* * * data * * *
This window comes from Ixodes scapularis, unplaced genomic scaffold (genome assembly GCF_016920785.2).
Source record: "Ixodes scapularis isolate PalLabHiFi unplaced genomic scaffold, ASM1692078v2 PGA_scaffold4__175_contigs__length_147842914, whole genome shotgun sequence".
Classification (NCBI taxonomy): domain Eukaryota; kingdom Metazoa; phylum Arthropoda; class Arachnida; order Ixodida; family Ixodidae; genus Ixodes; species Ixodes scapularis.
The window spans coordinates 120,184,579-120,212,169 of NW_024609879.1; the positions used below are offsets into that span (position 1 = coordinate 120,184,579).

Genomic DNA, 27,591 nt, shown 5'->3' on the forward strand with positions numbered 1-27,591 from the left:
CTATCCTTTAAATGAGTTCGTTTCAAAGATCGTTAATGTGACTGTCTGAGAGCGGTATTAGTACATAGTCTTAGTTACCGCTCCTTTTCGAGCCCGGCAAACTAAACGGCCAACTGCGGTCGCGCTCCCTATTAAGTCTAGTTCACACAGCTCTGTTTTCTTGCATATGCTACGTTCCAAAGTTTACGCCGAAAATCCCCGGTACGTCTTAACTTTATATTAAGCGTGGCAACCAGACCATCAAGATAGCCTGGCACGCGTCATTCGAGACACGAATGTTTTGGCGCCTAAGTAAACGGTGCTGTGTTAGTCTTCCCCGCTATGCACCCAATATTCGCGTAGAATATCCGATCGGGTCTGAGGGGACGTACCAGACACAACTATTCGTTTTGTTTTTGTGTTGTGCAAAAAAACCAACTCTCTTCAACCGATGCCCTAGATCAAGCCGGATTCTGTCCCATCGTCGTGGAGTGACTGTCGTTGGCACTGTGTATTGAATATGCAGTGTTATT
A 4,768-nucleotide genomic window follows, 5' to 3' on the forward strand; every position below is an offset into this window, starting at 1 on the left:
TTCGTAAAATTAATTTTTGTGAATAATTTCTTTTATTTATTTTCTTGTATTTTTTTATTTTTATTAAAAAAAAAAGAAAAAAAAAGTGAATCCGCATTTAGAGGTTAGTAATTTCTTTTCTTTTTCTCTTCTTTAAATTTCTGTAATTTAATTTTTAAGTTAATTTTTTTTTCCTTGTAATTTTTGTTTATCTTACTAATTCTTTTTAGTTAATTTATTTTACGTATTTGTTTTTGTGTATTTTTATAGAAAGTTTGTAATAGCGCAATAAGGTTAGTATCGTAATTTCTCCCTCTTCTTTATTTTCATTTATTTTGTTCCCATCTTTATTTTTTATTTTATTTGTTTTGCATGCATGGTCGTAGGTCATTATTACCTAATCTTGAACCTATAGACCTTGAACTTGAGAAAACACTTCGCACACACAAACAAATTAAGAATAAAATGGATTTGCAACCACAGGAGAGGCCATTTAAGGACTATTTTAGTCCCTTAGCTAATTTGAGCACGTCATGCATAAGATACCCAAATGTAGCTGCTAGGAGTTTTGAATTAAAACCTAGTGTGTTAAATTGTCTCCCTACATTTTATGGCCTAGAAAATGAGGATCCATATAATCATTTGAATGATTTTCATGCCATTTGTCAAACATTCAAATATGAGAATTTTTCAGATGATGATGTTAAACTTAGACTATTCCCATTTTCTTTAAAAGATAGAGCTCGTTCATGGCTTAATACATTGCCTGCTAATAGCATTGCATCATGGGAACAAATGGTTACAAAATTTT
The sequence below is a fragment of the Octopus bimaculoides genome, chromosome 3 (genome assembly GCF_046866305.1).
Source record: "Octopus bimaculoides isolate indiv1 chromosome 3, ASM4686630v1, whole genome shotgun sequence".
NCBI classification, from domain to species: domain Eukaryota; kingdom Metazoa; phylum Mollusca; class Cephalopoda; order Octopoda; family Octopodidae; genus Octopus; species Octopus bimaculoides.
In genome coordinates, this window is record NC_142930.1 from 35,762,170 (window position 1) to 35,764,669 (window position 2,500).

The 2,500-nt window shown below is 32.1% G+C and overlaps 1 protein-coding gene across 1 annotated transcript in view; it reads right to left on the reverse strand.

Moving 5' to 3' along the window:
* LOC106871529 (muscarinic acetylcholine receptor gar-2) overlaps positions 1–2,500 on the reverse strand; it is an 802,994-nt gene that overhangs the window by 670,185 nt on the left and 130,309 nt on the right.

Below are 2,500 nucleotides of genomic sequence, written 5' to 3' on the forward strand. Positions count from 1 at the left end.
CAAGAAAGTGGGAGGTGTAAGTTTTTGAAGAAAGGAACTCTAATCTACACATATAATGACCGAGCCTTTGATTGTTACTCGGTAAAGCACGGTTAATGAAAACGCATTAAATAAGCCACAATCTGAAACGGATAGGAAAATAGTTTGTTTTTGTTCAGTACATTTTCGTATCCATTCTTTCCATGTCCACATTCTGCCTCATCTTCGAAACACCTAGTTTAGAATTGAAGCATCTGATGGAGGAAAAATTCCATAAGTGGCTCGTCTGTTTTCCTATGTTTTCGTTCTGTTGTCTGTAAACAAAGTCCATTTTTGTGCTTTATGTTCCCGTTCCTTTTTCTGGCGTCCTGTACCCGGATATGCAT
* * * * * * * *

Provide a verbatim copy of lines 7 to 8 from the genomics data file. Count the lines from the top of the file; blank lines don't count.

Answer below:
A 4,768-nucleotide genomic window follows, 5' to 3' on the forward strand; every position below is an offset into this window, starting at 1 on the left:
TTCGTAAAATTAATTTTTGTGAATAATTTCTTTTATTTATTTTCTTGTATTTTTTTATTTTTATTAAAAAAAAAAGAAAAAAAAAGTGAATCCGCATTTAGAGGTTAGTAATTTCTTTTCTTTTTCTCTTCTTTAAATTTCTGTAATTTAATTTTTAAGTTAATTTTTTTTTCCTTGTAATTTTTGTTTATCTTACTAATTCTTTTTAGTTAATTTATTTTACGTATTTGTTTTTGTGTATTTTTATAGAAAGTTTGTAATAGCGCAATAAGGTTAGTATCGTAATTTCTCCCTCTTCTTTATTTTCATTTATTTTGTTCCCATCTTTATTTTTTATTTTATTTGTTTTGCATGCATGGTCGTAGGTCATTATTACCTAATCTTGAACCTATAGACCTTGAACTTGAGAAAACACTTCGCACACACAAACAAATTAAGAATAAAATGGATTTGCAACCACAGGAGAGGCCATTTAAGGACTATTTTAGTCCCTTAGCTAATTTGAGCACGTCATGCATAAGATACCCAAATGTAGCTGCTAGGAGTTTTGAATTAAAACCTAGTGTGTTAAATTGTCTCCCTACATTTTATGGCCTAGAAAATGAGGATCCATATAATCATTTGAATGATTTTCATGCCATTTGTCAAACATTCAAATATGAGAATTTTTCAGATGATGATGTTAAACTTAGACTATTCCCATTTTCTTTAAAAGATAGAGCTCGTTCATGGCTTAATACATTGCCTGCTAATAGCATTGCATCATGGGAACAAATGGTTACAAAATTTT